Jan. 10 - The weak jobs report has the potential change the Fed's tapering plans- as well as their unemployment targets. Bobbi Rebell reports.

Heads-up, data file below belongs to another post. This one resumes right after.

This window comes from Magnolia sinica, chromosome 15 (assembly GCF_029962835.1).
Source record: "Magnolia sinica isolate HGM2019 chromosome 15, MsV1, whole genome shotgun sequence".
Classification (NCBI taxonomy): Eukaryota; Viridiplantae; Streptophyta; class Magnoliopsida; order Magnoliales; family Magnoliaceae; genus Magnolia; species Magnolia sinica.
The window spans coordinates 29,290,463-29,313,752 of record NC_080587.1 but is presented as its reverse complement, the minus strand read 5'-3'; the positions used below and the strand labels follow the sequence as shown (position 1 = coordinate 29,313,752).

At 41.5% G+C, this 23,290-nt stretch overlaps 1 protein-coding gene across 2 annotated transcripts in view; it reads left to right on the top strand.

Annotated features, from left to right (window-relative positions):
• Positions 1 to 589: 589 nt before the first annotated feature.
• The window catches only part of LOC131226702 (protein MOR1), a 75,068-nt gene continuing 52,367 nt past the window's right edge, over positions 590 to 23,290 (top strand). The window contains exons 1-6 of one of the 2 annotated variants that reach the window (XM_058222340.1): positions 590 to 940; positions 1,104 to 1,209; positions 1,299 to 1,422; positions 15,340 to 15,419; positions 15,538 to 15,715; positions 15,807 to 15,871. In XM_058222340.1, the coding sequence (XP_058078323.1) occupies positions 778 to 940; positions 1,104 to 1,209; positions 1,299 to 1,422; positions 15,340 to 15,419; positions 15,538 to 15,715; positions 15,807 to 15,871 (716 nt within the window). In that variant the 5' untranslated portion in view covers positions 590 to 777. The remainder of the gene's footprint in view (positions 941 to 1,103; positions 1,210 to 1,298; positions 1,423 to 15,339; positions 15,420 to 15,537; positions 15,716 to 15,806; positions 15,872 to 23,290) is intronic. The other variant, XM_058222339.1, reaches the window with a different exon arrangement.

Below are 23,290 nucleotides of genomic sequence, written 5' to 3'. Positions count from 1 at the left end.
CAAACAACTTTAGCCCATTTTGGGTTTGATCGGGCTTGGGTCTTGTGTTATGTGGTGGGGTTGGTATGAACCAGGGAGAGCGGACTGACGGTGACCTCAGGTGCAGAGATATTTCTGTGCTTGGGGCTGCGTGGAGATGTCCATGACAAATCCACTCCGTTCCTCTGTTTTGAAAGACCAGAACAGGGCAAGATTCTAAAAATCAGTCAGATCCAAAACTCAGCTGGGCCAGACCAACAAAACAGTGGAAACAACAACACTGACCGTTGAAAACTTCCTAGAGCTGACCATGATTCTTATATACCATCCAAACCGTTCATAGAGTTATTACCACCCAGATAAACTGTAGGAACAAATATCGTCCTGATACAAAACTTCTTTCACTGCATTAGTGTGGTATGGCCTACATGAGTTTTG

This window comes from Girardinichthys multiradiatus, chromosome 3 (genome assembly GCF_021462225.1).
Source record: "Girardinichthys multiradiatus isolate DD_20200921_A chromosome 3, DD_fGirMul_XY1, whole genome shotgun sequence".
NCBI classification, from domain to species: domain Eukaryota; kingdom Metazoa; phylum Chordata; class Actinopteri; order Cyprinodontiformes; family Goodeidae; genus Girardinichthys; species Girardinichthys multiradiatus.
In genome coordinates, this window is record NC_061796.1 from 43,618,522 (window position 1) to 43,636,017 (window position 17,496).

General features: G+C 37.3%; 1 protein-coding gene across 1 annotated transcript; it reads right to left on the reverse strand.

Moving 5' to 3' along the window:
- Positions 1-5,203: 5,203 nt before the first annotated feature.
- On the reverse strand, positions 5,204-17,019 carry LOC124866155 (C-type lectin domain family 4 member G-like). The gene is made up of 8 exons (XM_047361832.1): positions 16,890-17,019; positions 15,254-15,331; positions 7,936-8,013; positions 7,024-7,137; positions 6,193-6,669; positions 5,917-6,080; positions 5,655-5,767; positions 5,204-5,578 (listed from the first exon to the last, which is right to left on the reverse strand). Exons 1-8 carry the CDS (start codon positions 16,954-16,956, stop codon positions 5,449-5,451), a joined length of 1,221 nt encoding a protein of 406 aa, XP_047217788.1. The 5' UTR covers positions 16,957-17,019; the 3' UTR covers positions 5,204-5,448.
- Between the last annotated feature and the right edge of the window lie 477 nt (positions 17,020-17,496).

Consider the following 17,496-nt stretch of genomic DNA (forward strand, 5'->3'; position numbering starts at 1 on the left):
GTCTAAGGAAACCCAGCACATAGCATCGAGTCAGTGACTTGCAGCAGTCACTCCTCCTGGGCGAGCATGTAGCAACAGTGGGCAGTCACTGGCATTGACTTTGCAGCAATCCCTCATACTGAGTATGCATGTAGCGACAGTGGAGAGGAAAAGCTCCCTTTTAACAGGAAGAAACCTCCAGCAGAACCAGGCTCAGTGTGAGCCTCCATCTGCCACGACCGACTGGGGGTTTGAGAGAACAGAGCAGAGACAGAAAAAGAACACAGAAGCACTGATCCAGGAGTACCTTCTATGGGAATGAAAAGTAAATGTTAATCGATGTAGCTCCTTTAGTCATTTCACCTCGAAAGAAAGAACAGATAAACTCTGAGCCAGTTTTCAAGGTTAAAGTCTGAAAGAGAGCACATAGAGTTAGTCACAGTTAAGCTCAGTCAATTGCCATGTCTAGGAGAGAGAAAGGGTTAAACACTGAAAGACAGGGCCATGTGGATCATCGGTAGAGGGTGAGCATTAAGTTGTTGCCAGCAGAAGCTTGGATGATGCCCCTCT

Let the second guessing begin. Far fewer jobs were created in December than pretty much anyone expected- including the U.S. Federal Reserve. And that throws into question their decision to start tapering their extreme bond buying program. Decision Economics' Cary Leahey: SOUNDBITE: CARY LEAHEY, ECONOMIST, DECISION ECONOMICS (ENGLISH) SAYING: "I think it would have been different. I think they would have waited until the March press conference even though Bernanke in the minutes hinted that it wasn't a close call it might have been a closer call than they want to admit in public or in the minutes so I would think that if you had had this number a month ago they would have said lets punt until March." He wouldn't be surprised if they maintain their tapering but keep it at $75 billion per month - and just keep watching the data. So why was the jobs number so much weaker than expected? Steve Blitz of ITG Investment Research: SOUNDBITE: STEVE BLITZ, CHIEF ECONOMIST, ITG INVESTMENT RESEARCH (ENGLISH) SAYING: "You've got these swings in seasonal hiring, like couriers for example, which was up sharply in November then down in December, and that really reflects a bad seasonal factoring by the BLS, for the way in which people shop today mainly through Amazon and things like that and that type of online and there is also a weather factor as well. A lot of workers did not report to work because of bad weather." The other jawdropper- the unemployment rate fell to 6.7 percent- getting ever closer to the Fed's 6.5 percent target. SOUNDBITE: CARY LEAHEY, ECONOMIST, DECISION ECONOMICS (ENGLISH) SAYING: "Oh that is a problem. The Fed started backing away from that last fall where the Chairman Bernanke said 'well we just don't look at one variable' even though that's the one variable they picked. They are realizing the mistake they made where they tied their horse to one barn so to speak." The reason that number was so low is not necessarily good admits The Council of Economic Advisors Jason Furman: SOUNDBITE: JASON FURMAN, CHAIRMAN, COUNCIL OF ECONOMIC ADVISORS (ENGLISH) SAYING: "Whenever the unemployment rate is elevated that is going to manifest itself as some people who temporarily give up looking for jobs or delay their entry into the labor force." In fact the labor participation rate fell to a 36 year low. The stock market took the news in stride, opening higher before falling back. Zephyr Management's Jim Awad: SOUNDBITE: JIM AWAD, MANAGING DIRECTOR, ZEPHYR MANAGEMENT (ENGLISH) SAYING: "I think the markets would have preferred a higher number in terms of employment growth but the flipside of it is the fact that it's lower gives the credit markets a little bit of room and the credit markets don't constrain the equity markets." Analysts also caution that this is just one data point- and the Fed will likely consider it in context with other recent reports on the job market which have been stronger.